Planning a marital ceremony can be stressful – it’s important that making your own cards is straightforward and hassle free. Thankfully, there are a number of digital resources that make the process incredibly easy – and also a lot of fun!
You don’t need to be a skilled designer to DIY your wedding invitations; tools like Canva and Adobe Spark allow you to create them with ease, erase your mistakes, try different options and share your designs with friends. Of course, you can make your cards as simple or as complex as you like – it all depends on what you’re after and how much time you have to spend on them.
Figure out your wording
The first step in the design process is to decide what information you’ll be including on your wedding invitations. Open up a Word document and figure out your wording, making sure to include details like request, time and date, names, location and RSVP details.
Sketch (or choose) a design
You’ll then need to decide what you want your design to look like. Online evite sites will generally provide you with a gallery of premade options, or you can start your own from scratch. Get inspired by other designs online and then draw a rough sketch on a piece of paper to get an idea of what you want. Make sure you establish what theme and colour scheme you’ll be using, too.
Select your shape and size
Evite sites offer a number of different shapes and sizes for printing your wedding invitations. You might be content with the traditional 5 x 7 inch rectangle or you might want to be a bit different and opt for a square one. Whatever you desire, you can have!
Choose your images
Choose images that pair well with your theme. If you’re having a romantic fairy-tale affair, flowers will look great. If you’re having a celestial marital ceremony, look for star and moon images. Ensure that you use images that you’re allowed to use – public domain unless you’ve paid for your images.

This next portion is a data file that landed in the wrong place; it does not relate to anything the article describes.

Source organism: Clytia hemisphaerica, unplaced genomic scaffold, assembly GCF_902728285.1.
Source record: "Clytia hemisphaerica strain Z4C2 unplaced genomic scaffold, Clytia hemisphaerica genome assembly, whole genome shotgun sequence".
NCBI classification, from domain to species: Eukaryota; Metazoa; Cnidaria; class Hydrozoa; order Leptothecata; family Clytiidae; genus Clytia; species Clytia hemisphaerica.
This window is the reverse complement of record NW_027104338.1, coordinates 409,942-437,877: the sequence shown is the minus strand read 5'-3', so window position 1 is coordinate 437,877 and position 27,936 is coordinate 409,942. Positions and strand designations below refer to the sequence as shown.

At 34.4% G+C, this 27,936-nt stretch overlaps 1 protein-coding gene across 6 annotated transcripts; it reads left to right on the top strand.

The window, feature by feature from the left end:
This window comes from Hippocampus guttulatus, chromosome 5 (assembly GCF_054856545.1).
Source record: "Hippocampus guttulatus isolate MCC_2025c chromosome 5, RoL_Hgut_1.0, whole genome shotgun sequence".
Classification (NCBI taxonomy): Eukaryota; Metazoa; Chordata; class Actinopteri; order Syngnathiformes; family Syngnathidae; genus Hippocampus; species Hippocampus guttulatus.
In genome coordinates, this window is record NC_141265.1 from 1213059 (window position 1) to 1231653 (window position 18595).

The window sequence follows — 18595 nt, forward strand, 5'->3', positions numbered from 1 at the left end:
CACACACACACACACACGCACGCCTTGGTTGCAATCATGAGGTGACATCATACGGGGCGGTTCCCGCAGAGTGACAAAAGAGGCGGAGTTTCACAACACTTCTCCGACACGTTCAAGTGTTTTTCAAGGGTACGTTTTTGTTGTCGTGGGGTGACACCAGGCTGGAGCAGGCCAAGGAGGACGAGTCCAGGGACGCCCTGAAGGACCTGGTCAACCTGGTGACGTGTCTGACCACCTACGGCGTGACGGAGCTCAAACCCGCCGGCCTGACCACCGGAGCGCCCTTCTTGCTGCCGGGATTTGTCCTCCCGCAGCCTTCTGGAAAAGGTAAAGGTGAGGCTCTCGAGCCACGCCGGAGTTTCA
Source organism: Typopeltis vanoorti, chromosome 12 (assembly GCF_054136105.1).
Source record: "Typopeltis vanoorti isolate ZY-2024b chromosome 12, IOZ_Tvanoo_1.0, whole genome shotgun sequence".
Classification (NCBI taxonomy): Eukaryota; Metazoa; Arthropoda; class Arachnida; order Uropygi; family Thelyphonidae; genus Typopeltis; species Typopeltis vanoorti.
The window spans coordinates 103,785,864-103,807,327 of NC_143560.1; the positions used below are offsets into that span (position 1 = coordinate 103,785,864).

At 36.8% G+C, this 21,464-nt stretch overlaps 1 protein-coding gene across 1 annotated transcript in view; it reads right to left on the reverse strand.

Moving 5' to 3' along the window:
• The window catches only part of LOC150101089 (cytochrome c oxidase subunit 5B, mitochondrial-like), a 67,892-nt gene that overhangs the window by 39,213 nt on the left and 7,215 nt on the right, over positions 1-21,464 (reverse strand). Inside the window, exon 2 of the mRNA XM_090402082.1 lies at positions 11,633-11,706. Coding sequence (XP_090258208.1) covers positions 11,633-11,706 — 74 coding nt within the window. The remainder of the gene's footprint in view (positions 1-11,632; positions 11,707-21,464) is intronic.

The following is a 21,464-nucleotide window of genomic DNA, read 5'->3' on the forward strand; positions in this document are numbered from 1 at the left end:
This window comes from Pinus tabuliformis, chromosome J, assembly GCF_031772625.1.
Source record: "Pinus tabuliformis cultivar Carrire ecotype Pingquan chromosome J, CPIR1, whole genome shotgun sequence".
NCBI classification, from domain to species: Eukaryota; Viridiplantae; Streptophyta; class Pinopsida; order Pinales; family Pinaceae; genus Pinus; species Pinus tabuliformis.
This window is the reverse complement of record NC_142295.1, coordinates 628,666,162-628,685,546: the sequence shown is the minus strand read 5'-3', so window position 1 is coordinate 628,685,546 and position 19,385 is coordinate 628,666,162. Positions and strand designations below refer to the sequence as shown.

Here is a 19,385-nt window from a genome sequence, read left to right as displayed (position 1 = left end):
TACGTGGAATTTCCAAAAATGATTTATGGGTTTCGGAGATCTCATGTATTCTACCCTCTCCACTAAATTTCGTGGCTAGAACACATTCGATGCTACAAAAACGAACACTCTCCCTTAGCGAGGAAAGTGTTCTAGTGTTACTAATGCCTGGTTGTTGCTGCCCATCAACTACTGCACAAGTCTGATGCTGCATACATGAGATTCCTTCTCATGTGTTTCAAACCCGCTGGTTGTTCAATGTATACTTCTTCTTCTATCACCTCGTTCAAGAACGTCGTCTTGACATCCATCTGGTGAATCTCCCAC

Select a typography style
Your choice of typefaces will have a huge impact on the overall look of your wedding invitations given the importance of text in this context. Bold or script typefaces generally work best for headings (such as the names of the couple getting hitched), whereas thin, regular and easy-to-read typefaces are ideal for secondary text. Other typography pairings include thick and thin, serif and sans-serif, and regular and italics.
Figure out printing
Working out how to print your wedding invitations properly is often the most stressful part of the process – it’s unfortunately all too easy for a print job to go wrong! First, establish what kind of paper you want to print on. Options include matte, parchment, marble, vellum, glassine, recycled and linen.
Next, decide what printing method you’d like to use – this can potentially be expensive as you may need to hire someone with the appropriate tools. Letterpress presses letter plates into the paper to create a lovely indented look. Engraving allows you to create raised letters on your wedding invitations but is quite costly. Digital or offset printing is the cheapest option, ideal for people who want to print at home.
If you’re printing your cards through a business (and not your home printer), make sure to do so far in advance of your marital ceremony to ensure they arrive on time and look the way you want them to.
Carbon8, your local print shop could very well be shortchanging clients all across the community.
This is an industry that has experienced a high level of innovation whilst remaining true to some key principles over the past three to four decades.
How do you know if they are failing their duty and what are the signs to look out for?